Clonogenic assay was performed as previously described32,33. Hep3B cells were seeded into a six well plate in triplicate and then incubated overnight (200 cells for 0 Gy and 2 Gy; 400 cells for 4 Gy; 800 cells for 6 Gy; 1000 cells for 8 Gy). The cells were pre-treated with 5 µg/mL of sponge extracts or 1 μM suberoylanilide hydroxamic acid (SAHA; Sigma, St. Louse, MO, USA) for 3 h and were subsequently irradiated with increasing doses of 0, 2, 4, 6, and 8 Gy of IR. After incubation for 7–14 days, surviving cells were fixed and stained with 1% crystal violet and the colonies containing 50 or more cells were manually counted. Plating efficiency was calculated as % of colonies from seeded cells and cell survival fraction at each irradiation dose was determined by dividing the plating efficiency of the irradiated cells by that of the sham-treated control. The survival curves were drawn using GraphPad Prism 7.02 (GraphPad Software, La Jolla, CA, USA).


Apoptosis assay

Apoptosis was assessed by flow cytometry after annexin V/propidium iodide (PI) staining. 1 × 105 Hep3B cells were plated in 6-well plates and next day the cells were pre-treated with 10 µg/mL of AE1 or AE2 for 3 h, followed by exposure to 6 Gy of IR. After 72 h incubation, cells were treated with trypsin, washed with PBS (pH 7.4), and stained with annexin V-FITC (BD Pharmingen, San Diego, CA, USA) and 2 μg/mL PI in annexin V binding buffer (10 mM HEPES, pH 7.4, 140 mM NaCl, 2.5 mM CaCl2) for 15 min at 37 °C in the dark. Samples were analyzed by using a BD FACSVerse flow cytometer (Bectron-Dickinson, CA, USA) and data acquisition software, BD FACSuite.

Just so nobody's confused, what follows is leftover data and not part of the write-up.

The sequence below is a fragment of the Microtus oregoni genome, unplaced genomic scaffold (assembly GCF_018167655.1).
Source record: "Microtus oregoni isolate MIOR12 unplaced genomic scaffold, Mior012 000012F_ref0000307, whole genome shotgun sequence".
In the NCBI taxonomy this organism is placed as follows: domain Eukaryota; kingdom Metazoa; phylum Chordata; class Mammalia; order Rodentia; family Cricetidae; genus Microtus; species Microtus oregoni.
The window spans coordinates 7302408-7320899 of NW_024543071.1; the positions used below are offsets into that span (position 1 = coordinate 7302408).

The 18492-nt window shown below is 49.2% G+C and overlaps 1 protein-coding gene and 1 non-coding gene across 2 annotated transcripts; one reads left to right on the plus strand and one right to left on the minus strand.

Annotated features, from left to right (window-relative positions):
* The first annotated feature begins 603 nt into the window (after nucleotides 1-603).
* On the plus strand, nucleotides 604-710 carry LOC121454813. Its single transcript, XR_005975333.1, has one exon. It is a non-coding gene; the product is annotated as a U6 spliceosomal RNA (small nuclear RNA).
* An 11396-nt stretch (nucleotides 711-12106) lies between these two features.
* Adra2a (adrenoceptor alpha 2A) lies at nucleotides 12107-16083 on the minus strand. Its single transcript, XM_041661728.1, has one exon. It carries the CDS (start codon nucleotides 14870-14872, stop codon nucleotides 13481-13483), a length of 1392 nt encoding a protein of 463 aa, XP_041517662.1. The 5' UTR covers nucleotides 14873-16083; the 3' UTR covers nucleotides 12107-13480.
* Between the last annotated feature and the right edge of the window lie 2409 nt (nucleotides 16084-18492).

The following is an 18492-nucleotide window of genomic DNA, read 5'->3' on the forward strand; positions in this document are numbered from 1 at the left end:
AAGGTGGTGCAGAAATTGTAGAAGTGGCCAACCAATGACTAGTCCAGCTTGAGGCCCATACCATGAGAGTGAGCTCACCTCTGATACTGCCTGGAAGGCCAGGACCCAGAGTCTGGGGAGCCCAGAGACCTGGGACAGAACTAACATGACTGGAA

ROS measurement

Hep3B cells were pre-treated with 5 mM N-acetylcysteine for 1 h before the incubation with the marine sponge extracts. Cells were pre-incubated with 10 µg/mL of AE1 or AE2 and 2 μM Carboxy-H2DCFDA for 3 h. Intracellular ROS level was analyzed by flow cytometry 48 h post-irradiation (FACSVerse, Becton-Dickinson, CA, USA).


Western blot analysis

Hep3B cells were lysed in a lysis buffer (20 mM Tris, pH 8.0) containing 137 mM NaCl, 10% glycerol, 1% nonidet P-40, 10 mM EDTA, 100 mM NaF, 1 mM phenylmethylsulfonyl fluoride, and 10 mg/mL leupeptin. The supernatant was collected after centrifugation at 13,000 rpm for 15 min. Protein concentration in each lysate was determined using Bio-Rad protein assay reagent (Bio-Rad, Richmond, CA, USA). Equal amounts of proteins were separated by SDS-PAGE and transferred to nitrocellulose membranes (Bio-Rad). Blots were blocked overnight with 5% skim milk in PBS at 4 °C, followed by probing with primary antibodies overnight. After incubation with secondary antibodies for 1 h, bands of interest were visualized with Amersham enhanced chemiluminescence detection reagents (GE healthcare, Piscataway, NJ, USA).


Statistical analysis

Data are presented as mean ± standard deviation (SD). Statistical analysis was performed using GraphPad Prism 7.02. Statistical significance of differences between experimental groups was calculated with an unpaired, two-tailed, Student’s t-test. P values < 0.05 were considered statistically significant.

Additional information

Publisher's note: Springer Nature remains neutral with regard to jurisdictional claims in published maps and institutional affiliations.

References

  1. 1.

    Hamed, I., Özogul, F., Özogul, Y. & Regenstein, J. M. Marine Bioactive Compounds and Their Health Benefits: A Review. Comprehensive Reviews in Food Science and Food Safety 14, 446–465, https://doi.org/10.1111/1541-4337.12136 (2015).